Work requirements for Private Option miss the mark

If you missed the blogs on managed care and private option changes, check those out before reading this final blog in our series on health care reform.  Today, we will look at work requirements in Medicaid.

After months of meetings to determine the future of the health care system in Arkansas, the Health Reform Legislative Task Force will release recommendations this week. Work requirements are at the core of health reform options the Governor has endorsed. At AACF, we think work requirements for health coverage undermine the purpose of Medicaid, which is to make coverage affordable to low income families.

Variations of a work requirement have been included in Medicaid expansion plans in other states, especially in states trying to create a plan more appealing to conservative lawmakers.   The Arkansas proposal would make a referral for a work-training program part of the enrollment process.

The recommendation ties ongoing eligibility to meeting work-training requirements. If the enrollee does not participate in training, they will be subject to a premium and will be locked out of covering for missing payments. So far, no state has received approval to tie any type of mandatory work requirements to eligibility.  Pennsylvania proposed a voluntary work search program, after unsuccessfully attempting to make work a condition of Medicaid eligibility.

In fact, work requirements are not necessary. Research shows about 75 percent of uninsured adults live in a family with at least one full or part-time worker.  Over half of enrollees actually work full or part-time.  Private Option can assist with employment by helping people stay healthy enough to work.  For individuals not working, the reasons include caring for a family member, looking for work, attending school, or being ill or disabled.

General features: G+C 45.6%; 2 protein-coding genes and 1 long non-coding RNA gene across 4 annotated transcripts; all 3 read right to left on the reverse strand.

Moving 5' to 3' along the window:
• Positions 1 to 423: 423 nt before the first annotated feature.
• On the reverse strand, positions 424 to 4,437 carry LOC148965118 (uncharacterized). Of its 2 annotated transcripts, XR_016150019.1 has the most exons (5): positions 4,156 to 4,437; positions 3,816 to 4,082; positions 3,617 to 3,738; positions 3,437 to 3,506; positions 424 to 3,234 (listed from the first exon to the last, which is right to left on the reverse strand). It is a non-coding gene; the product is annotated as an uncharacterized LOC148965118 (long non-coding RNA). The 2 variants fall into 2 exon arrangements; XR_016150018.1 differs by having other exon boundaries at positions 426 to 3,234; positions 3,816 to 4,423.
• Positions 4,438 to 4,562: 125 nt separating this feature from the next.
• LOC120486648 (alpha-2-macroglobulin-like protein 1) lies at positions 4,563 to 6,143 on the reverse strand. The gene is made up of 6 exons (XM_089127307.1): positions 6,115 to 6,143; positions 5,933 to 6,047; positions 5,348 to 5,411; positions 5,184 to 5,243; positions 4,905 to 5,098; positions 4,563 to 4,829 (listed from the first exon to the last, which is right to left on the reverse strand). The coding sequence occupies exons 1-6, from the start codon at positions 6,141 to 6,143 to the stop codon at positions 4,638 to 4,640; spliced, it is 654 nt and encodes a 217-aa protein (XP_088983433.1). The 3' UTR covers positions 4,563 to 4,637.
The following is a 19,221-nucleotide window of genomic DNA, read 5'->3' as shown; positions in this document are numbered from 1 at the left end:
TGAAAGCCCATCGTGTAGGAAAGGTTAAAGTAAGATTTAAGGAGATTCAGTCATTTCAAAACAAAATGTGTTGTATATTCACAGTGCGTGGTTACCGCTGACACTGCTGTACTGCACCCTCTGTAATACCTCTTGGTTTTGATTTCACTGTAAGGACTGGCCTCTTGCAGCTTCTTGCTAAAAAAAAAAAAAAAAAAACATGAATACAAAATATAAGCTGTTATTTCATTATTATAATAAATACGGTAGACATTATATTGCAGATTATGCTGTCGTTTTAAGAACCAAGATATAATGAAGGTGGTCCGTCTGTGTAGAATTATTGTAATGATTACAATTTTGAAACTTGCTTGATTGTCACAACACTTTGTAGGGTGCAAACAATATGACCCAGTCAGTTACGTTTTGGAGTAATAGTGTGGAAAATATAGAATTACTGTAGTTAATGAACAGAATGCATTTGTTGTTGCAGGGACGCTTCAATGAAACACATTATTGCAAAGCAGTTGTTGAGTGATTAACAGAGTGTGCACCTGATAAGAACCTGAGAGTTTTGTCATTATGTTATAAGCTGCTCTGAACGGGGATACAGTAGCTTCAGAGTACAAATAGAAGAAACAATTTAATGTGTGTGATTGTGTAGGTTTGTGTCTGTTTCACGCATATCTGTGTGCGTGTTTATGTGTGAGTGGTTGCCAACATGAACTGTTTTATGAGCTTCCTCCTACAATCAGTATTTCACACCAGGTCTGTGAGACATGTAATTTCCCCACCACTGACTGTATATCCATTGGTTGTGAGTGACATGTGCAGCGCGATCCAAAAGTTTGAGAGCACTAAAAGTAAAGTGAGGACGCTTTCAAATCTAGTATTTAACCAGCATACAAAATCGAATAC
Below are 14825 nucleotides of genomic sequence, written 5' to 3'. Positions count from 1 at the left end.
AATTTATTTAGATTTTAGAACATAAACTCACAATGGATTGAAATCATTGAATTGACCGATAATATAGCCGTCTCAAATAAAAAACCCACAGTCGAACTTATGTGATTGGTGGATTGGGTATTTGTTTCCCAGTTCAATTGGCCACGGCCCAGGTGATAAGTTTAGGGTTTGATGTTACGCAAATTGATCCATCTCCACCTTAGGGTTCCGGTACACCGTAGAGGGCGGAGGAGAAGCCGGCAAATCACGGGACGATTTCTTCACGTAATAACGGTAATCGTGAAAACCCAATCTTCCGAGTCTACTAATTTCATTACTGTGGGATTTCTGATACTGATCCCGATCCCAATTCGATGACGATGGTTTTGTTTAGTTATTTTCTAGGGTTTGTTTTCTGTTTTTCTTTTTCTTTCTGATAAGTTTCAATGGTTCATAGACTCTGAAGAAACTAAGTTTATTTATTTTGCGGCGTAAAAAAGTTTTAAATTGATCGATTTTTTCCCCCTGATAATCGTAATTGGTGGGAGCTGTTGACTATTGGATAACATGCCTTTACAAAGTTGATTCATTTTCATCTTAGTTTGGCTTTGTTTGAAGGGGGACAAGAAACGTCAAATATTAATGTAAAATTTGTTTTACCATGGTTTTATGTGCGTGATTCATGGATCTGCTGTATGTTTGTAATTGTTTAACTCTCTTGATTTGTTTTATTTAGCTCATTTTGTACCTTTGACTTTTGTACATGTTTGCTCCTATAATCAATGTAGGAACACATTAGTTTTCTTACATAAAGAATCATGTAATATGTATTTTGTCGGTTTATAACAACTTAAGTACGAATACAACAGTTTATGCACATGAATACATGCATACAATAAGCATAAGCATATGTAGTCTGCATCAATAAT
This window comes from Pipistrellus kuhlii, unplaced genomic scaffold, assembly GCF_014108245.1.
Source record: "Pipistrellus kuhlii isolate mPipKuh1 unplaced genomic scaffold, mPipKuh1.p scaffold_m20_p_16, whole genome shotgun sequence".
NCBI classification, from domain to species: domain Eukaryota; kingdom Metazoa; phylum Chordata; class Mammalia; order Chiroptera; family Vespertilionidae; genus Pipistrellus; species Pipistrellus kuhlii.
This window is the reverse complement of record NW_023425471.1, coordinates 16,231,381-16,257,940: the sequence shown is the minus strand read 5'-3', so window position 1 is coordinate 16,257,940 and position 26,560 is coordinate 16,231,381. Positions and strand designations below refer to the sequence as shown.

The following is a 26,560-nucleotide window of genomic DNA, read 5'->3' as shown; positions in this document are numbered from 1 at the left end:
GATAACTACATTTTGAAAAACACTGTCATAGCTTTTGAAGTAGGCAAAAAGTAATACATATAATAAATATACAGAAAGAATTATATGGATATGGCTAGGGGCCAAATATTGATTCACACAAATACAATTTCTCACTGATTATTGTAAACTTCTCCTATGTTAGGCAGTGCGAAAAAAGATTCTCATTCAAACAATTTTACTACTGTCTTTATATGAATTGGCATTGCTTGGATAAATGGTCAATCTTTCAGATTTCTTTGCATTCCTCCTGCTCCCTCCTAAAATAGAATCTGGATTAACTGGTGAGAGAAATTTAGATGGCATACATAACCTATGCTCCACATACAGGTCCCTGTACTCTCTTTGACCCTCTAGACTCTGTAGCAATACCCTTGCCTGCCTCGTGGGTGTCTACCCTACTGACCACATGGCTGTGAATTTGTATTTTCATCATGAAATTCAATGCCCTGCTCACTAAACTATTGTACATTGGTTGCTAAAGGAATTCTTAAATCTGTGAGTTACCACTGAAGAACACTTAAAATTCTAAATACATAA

The Private Option also removes work disincentives among low-income parents. Before expansion, parents with very low incomes enrolled in Medicaid risked losing their health coverage if they increased their salary or worked more hours.

For example, a parent in a family of four qualified for Medicaid in Arkansas if they earned less than $4,123 (based on 17% of the federal poverty level in 2015). With the Private Option, if that same family’s income increased to $33,465, a working parent would be able to maintain their coverage and make an affordable, monthly contribution. If they took an even higher paying job, the parent may qualify for assistance (through a tax credit) paying their premium on a Marketplace plan.